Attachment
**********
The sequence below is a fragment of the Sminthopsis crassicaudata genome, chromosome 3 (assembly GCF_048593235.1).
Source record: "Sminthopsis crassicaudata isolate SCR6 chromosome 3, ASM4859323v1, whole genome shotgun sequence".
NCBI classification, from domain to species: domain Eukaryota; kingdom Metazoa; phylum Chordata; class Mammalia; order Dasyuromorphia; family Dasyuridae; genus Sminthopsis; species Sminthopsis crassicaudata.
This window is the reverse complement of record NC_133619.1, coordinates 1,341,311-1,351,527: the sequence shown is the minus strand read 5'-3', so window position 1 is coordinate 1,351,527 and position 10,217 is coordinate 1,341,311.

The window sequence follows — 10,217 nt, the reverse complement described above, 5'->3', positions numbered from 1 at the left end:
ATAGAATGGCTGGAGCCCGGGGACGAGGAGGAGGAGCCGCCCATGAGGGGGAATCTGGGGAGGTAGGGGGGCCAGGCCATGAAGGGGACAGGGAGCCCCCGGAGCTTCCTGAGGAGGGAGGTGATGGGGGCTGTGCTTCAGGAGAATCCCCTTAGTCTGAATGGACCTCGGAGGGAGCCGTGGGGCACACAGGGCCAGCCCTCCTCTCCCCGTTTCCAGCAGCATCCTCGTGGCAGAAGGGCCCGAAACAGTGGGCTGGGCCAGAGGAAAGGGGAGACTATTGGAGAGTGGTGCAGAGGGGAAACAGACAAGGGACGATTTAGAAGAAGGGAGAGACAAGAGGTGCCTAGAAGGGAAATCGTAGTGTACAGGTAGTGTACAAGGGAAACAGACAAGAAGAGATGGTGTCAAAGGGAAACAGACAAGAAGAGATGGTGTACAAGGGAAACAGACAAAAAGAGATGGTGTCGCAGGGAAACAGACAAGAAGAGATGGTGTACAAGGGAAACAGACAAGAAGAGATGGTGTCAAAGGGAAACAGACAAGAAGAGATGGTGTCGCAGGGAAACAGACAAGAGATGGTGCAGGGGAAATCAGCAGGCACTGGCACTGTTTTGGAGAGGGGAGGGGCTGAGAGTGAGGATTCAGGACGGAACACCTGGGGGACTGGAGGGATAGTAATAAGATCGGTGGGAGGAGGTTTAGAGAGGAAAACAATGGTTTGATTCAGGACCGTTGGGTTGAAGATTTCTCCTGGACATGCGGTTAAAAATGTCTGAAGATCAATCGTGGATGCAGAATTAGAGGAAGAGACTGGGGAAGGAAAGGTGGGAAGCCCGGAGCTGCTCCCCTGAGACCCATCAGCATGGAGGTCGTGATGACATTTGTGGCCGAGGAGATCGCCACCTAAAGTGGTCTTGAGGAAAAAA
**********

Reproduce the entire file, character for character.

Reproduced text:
The sequence below is a fragment of the Sminthopsis crassicaudata genome, chromosome 3 (assembly GCF_048593235.1).
Source record: "Sminthopsis crassicaudata isolate SCR6 chromosome 3, ASM4859323v1, whole genome shotgun sequence".
NCBI classification, from domain to species: domain Eukaryota; kingdom Metazoa; phylum Chordata; class Mammalia; order Dasyuromorphia; family Dasyuridae; genus Sminthopsis; species Sminthopsis crassicaudata.
This window is the reverse complement of record NC_133619.1, coordinates 1,341,311-1,351,527: the sequence shown is the minus strand read 5'-3', so window position 1 is coordinate 1,351,527 and position 10,217 is coordinate 1,341,311.

The window sequence follows — 10,217 nt, the reverse complement described above, 5'->3', positions numbered from 1 at the left end:
ATAGAATGGCTGGAGCCCGGGGACGAGGAGGAGGAGCCGCCCATGAGGGGGAATCTGGGGAGGTAGGGGGGCCAGGCCATGAAGGGGACAGGGAGCCCCCGGAGCTTCCTGAGGAGGGAGGTGATGGGGGCTGTGCTTCAGGAGAATCCCCTTAGTCTGAATGGACCTCGGAGGGAGCCGTGGGGCACACAGGGCCAGCCCTCCTCTCCCCGTTTCCAGCAGCATCCTCGTGGCAGAAGGGCCCGAAACAGTGGGCTGGGCCAGAGGAAAGGGGAGACTATTGGAGAGTGGTGCAGAGGGGAAACAGACAAGGGACGATTTAGAAGAAGGGAGAGACAAGAGGTGCCTAGAAGGGAAATCGTAGTGTACAGGTAGTGTACAAGGGAAACAGACAAGAAGAGATGGTGTCAAAGGGAAACAGACAAGAAGAGATGGTGTACAAGGGAAACAGACAAAAAGAGATGGTGTCGCAGGGAAACAGACAAGAAGAGATGGTGTACAAGGGAAACAGACAAGAAGAGATGGTGTCAAAGGGAAACAGACAAGAAGAGATGGTGTCGCAGGGAAACAGACAAGAGATGGTGCAGGGGAAATCAGCAGGCACTGGCACTGTTTTGGAGAGGGGAGGGGCTGAGAGTGAGGATTCAGGACGGAACACCTGGGGGACTGGAGGGATAGTAATAAGATCGGTGGGAGGAGGTTTAGAGAGGAAAACAATGGTTTGATTCAGGACCGTTGGGTTGAAGATTTCTCCTGGACATGCGGTTAAAAATGTCTGAAGATCAATCGTGGATGCAGAATTAGAGGAAGAGACTGGGGAAGGAAAGGTGGGAAGCCCGGAGCTGCTCCCCTGAGACCCATCAGCATGGAGGTCGTGATGACATTTGTGGCCGAGGAGATCGCCACCTAAAGTGGTCTTGAGGAAAAAA